DRINKING ALCOHOLIC BEVERAGES
An alcoholic beverage is a drink containing ethanol, commonly known as alcohol. Alcoholic beverages are divided into three general classes: beers, wines, and spirits (or distilled beverage). They are legally consumed in most countries, and over 100 countries have laws regulating their production, sale, and consumption. In particular, such laws specify the minimum age at which a person may legally buy or drink them. This minimum age varies between 16 and 25 years, depending upon the country and the type of drink. Most nations set it at 18 years of age. The production and consumption of alcohol occurs in most cultures of the world, from hunter-gatherer peoples to nation-states. Alcoholic beverages are often an important part of social events in these cultures. Alcohol is a psychoactive drug classified as depressant. The National Institute on Alcohol Abuse and Alcoholism (NIAAA) recently redefined the term "binge drinking" as any time one reaches a peak BAC of 0.08% or higher as opposed to some (arguably) arbitrary number of drinks in an evening. A high blood alcohol content (BAC) is usually considered to be legal drunkenness because it reduces attention and slows reaction speed. However, alcohol can be addictive known as alcoholism. Health effects of moderate drinking
In a 2010 long-term study of an older population, the beneficial effects of moderate drinking were confirmed, but abstainers and heavy drinkers showed an increase of about 50% in mortality (even after controlling for confounding factors). Ethanol has been found to double the lifespans of worms feed 0.005% ethanol but does not markedly increase at higher concentrations. Diabetes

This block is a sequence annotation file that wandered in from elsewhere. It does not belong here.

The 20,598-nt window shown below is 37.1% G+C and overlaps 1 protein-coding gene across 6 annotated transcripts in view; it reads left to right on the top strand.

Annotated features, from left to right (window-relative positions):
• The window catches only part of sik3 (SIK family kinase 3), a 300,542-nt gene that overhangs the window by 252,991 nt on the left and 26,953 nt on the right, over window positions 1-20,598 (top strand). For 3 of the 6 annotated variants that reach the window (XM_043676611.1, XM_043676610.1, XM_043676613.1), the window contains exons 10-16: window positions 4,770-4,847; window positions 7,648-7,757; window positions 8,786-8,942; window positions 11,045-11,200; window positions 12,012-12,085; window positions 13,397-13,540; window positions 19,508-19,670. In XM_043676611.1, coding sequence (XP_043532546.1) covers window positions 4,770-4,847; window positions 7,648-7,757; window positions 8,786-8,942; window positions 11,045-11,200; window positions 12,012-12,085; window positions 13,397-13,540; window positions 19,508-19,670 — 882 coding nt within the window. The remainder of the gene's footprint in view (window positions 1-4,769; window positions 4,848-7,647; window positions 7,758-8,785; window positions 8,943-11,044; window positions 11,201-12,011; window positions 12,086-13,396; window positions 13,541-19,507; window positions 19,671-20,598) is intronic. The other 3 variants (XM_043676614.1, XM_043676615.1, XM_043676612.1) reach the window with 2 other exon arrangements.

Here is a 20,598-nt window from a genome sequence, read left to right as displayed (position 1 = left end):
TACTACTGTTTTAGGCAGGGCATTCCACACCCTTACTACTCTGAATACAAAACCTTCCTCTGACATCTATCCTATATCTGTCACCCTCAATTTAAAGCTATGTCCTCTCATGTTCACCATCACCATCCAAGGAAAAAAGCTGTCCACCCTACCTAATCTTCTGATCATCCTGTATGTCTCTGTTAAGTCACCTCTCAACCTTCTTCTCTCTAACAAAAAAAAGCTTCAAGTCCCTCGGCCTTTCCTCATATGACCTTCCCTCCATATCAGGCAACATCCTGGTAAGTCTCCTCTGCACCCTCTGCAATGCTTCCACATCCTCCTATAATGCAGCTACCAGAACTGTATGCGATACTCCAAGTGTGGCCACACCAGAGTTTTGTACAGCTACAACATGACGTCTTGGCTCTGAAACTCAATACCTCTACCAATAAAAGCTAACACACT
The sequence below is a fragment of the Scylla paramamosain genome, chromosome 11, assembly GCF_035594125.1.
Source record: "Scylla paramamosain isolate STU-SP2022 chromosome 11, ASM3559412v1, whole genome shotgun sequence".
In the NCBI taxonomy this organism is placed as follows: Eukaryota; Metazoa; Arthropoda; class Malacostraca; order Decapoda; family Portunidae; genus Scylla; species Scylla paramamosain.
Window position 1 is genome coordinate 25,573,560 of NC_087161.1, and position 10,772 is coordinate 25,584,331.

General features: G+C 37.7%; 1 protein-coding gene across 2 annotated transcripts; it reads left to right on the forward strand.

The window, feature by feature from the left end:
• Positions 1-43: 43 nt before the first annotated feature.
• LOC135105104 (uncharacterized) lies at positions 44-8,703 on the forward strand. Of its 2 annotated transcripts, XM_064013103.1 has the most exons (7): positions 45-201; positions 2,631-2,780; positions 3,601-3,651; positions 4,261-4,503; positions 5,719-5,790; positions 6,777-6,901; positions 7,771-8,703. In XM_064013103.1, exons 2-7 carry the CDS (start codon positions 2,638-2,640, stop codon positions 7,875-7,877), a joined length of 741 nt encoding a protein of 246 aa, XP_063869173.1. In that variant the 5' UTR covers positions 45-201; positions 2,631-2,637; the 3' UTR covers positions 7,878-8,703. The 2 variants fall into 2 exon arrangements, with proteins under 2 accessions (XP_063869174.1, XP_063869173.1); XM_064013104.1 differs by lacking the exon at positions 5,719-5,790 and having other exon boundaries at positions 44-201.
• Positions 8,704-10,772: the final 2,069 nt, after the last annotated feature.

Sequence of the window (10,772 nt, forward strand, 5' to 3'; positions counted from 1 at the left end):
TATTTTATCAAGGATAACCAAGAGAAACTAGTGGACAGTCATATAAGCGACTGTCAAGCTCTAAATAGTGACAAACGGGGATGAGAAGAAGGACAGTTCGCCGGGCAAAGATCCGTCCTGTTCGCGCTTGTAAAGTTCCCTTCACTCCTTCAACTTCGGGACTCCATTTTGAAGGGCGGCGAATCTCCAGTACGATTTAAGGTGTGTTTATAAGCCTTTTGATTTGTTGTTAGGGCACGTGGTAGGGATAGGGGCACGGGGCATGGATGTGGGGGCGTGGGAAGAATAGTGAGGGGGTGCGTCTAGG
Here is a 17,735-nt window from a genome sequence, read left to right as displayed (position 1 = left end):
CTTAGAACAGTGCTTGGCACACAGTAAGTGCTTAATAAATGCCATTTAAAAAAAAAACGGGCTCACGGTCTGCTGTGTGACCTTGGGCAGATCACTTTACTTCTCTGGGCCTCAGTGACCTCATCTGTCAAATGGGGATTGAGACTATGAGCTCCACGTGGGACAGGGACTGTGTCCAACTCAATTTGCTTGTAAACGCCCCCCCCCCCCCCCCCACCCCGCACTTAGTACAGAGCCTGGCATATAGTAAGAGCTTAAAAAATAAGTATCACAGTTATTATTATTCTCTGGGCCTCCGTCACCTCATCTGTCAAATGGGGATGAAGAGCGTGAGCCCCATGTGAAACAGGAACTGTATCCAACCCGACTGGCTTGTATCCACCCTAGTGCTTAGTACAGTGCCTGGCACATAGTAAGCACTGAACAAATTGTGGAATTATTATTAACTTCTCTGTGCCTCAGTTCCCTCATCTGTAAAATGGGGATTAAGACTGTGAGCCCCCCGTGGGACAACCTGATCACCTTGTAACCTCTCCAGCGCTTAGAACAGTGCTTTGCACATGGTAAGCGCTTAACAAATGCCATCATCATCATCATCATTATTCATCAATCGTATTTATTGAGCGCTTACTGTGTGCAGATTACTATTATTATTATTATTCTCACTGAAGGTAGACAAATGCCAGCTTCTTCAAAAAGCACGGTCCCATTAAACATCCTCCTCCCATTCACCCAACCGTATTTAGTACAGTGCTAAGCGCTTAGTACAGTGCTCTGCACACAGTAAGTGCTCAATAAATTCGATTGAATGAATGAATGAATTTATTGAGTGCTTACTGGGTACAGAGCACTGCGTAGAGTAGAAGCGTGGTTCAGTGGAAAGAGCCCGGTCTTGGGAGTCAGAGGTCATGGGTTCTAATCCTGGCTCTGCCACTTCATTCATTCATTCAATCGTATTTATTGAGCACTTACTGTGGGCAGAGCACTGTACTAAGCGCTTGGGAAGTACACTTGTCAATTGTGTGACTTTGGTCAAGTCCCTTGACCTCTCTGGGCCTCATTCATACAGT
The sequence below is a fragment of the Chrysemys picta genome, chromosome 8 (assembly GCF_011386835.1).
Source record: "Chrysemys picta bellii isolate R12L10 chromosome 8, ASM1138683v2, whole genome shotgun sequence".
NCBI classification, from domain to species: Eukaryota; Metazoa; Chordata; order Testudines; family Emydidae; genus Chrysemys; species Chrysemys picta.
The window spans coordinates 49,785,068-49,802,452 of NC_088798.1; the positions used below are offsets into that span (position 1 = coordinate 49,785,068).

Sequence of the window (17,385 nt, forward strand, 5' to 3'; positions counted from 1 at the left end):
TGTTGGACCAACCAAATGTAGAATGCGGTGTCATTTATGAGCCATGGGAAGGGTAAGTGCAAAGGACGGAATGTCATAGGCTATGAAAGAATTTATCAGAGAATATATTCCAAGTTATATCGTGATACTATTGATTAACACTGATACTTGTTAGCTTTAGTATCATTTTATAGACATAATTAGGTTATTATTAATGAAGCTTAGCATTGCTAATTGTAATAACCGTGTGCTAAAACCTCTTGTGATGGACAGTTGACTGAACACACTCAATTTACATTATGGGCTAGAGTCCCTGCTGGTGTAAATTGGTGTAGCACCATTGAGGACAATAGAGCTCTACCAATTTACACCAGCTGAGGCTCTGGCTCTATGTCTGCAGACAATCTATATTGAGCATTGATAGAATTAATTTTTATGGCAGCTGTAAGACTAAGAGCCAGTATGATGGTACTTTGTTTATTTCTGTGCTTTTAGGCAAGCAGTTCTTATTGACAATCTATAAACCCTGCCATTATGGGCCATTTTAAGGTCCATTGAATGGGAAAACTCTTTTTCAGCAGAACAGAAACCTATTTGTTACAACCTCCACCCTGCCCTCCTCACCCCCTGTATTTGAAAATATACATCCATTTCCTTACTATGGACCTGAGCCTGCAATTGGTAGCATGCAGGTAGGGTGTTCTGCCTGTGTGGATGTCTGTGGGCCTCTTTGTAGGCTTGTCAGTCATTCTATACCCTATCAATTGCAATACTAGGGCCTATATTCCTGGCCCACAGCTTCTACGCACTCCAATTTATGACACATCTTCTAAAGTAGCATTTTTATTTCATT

Daily consumption of a small amount of pure alcohol by older women may slow or prevent the onset of diabetes by lowering the level of blood glucose. However, the researchers caution that the study used pure alcohol and that alcoholic beverages contain additives, including sugar, which would negate this effect. People with diabetes should avoid sugary drinks such as dessert wines and liqueurs. Heart disease
Main article: Alcohol and cardiovascular disease
Alcohol consumption by the elderly results in increased longevity, which is almost entirely a result of lowered coronary heart disease. A British study found that consumption of two units of alcohol (one regular glass of wine) daily by doctors aged 48+ years increased longevity by reducing the risk of death by ischaemic heart disease and respiratory disease. Deaths for which alcohol consumption is known to increase risk accounted for only 5% of the total deaths, but this figure increased among those who drank more than two units of alcohol per day. One study found that men who drank moderate amounts of alcohol three or more times a week were up to 35% less likely to have a heart attack than non-drinkers, and men who increased their daily alcohol consumption by one drink over the 12 years of the study had a 22% lower risk of heart attack. Daily intake of one or two units of alcohol (a half or full standard glass of wine) is associated with a lower risk of coronary heart disease in men over 40, and in women who have been through menopause. However, getting drunk one or more times per month put women at a significantly increased risk of heart attack, negating alcohol's potential protective effect. Increased longevity due to alcohol consumption is almost entirely the result of a reduced rate of coronary heart disease. CHEMICAL
A substance with a distinct molecular composition that is produced by or used in a chemical process. Chemical substances (also called pure substances) may well be defined as "any material with a definite chemical composition" in an introductory general chemistry textbook. According to this definition a chemical substance can either be a pure chemical element or a pure chemical compound. But, there...
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